the training of the SOM, by applying the input set, happens for many iterations (called epochs). each time an epoch passes, 2 values are changed : the learning rate and the neighborhood size. you start out with a high learning rate, so that the Map adjusts quickly to the input set. over time, the learning rate decreases to let the feature vectors stabilize. the neighborhood size is the distance away from the BMU that Map Nodes will have their feature vectors adjusted. this typically starts out at around half the size of the map. so if the map is a 10 x 10, then the neighborhood size starts out at length 5. as time passes the neighborhood size decreases to 1, so that only the BMU has its weights adjusted. this decreasing of the learning rate and neighborhood happens in 2 phases. the 1st phase does the most work. it might start its learning rate at .9 and reduce it to .1. concurrently, the neighborhood size would start as half the length, and then decrease to 1. the 2nd phase just cleans it up a bit. the neighborhood size stays at 1, and the learning rate might start at .1 and go to .01. after those phases are done, then the SOM is trained. you can then look at the clusters that are formed to see the patterns it found, or you could give it a new input pattern and have it display what cluster it would map it to.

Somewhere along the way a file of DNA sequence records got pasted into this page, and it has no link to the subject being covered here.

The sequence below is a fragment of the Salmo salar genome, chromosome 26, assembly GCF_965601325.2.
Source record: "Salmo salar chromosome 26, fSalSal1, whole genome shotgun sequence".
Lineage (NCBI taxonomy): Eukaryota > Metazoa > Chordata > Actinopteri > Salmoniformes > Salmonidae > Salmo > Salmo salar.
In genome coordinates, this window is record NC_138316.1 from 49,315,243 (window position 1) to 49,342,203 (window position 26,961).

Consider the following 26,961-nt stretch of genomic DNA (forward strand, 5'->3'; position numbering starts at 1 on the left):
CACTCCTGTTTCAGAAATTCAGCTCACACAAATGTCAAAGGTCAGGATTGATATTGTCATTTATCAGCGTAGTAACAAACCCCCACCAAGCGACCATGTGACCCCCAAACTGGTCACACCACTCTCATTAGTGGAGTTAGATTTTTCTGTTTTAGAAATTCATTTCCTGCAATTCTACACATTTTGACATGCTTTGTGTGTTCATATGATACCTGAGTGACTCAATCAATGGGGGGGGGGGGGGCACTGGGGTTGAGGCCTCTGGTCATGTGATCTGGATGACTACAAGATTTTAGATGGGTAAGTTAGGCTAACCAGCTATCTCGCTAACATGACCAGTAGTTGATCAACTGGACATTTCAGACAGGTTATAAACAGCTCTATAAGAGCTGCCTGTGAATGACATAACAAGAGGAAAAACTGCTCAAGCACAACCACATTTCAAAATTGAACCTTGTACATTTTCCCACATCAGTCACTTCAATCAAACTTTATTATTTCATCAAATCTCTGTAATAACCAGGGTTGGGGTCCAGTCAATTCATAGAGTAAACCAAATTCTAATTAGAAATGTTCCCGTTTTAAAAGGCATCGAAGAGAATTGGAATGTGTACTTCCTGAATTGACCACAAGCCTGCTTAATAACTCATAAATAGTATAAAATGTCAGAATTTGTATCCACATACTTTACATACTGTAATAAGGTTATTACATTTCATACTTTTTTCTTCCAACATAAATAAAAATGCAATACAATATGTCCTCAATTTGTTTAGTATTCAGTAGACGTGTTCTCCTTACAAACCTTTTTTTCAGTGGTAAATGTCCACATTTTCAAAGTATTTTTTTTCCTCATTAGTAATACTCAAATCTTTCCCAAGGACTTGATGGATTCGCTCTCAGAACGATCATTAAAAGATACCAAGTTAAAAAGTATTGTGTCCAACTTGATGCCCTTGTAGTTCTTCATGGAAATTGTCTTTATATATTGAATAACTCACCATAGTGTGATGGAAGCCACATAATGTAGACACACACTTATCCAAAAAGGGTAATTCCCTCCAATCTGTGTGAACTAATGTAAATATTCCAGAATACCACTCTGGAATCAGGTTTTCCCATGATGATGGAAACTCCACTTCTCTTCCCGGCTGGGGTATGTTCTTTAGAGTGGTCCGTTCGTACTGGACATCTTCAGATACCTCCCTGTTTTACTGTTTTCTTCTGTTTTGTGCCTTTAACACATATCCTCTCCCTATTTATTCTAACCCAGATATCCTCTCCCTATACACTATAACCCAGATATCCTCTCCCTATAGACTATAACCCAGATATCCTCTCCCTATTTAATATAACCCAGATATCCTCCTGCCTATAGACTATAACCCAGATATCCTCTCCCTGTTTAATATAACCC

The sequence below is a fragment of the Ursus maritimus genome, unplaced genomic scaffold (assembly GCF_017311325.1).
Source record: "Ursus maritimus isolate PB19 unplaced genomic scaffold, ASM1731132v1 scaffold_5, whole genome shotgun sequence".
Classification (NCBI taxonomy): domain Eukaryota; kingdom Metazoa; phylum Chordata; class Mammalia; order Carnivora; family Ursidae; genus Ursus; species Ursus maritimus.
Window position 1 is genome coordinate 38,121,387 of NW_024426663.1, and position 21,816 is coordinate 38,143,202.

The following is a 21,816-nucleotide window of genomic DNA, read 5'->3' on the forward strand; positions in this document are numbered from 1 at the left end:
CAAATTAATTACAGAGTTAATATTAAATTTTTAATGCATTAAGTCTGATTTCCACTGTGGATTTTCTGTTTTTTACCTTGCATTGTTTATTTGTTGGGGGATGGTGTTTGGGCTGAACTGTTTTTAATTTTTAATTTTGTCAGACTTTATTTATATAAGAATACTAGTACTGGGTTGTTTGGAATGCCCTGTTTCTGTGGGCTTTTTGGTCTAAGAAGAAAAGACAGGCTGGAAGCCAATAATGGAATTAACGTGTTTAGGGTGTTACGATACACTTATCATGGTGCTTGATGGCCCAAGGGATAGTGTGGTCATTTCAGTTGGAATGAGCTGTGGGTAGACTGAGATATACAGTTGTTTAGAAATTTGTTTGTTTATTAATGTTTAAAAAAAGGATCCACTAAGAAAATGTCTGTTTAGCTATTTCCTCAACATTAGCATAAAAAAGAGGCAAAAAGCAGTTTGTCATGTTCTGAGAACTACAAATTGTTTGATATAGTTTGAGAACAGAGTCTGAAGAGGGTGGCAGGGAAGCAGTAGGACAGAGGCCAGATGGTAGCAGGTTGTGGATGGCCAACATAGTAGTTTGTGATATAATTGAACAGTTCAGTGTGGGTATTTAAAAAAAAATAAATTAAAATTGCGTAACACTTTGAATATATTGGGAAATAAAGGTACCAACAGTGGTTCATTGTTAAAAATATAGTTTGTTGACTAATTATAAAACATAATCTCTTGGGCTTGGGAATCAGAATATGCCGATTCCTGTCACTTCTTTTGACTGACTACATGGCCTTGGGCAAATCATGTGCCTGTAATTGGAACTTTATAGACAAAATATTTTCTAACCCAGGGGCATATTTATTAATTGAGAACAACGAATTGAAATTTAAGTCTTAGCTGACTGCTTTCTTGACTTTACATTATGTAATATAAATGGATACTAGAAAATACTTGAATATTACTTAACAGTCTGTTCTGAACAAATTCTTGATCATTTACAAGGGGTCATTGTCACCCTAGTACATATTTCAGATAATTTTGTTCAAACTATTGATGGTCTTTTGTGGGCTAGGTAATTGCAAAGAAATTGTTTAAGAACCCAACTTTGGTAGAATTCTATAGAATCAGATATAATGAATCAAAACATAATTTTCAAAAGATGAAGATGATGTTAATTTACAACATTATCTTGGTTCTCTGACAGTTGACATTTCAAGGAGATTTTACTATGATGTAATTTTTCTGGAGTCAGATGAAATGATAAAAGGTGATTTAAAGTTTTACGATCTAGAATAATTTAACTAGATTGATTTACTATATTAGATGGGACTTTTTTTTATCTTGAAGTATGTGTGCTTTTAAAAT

anyways, that is my current understanding; here are some other articles i recommend

1) Grid Layout